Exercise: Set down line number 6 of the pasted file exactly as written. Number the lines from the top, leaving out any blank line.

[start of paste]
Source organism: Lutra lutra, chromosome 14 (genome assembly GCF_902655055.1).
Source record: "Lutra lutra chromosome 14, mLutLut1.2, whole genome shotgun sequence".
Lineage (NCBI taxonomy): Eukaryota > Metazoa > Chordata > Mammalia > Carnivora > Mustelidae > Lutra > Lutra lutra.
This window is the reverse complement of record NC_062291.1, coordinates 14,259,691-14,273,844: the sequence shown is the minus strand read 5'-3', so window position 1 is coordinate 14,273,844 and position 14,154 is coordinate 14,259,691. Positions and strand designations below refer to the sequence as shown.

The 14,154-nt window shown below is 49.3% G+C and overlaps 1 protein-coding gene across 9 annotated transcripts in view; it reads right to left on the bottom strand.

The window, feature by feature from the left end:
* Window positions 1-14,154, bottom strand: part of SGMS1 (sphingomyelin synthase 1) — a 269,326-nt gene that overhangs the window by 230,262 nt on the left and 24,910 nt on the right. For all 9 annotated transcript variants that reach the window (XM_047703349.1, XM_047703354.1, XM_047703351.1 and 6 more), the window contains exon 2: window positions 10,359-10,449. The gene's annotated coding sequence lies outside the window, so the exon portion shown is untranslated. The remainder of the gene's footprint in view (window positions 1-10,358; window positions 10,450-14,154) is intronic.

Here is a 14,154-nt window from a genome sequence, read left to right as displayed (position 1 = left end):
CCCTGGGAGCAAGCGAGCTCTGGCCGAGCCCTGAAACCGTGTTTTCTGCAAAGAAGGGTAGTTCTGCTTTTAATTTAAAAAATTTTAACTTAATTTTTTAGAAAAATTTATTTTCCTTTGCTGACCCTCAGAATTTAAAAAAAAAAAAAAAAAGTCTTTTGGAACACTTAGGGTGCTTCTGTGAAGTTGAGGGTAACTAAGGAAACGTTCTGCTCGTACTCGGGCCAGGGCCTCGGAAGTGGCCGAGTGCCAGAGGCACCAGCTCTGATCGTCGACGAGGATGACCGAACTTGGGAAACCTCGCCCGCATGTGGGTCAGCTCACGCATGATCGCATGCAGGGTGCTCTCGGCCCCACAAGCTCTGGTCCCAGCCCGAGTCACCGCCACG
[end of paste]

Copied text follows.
The window, feature by feature from the left end: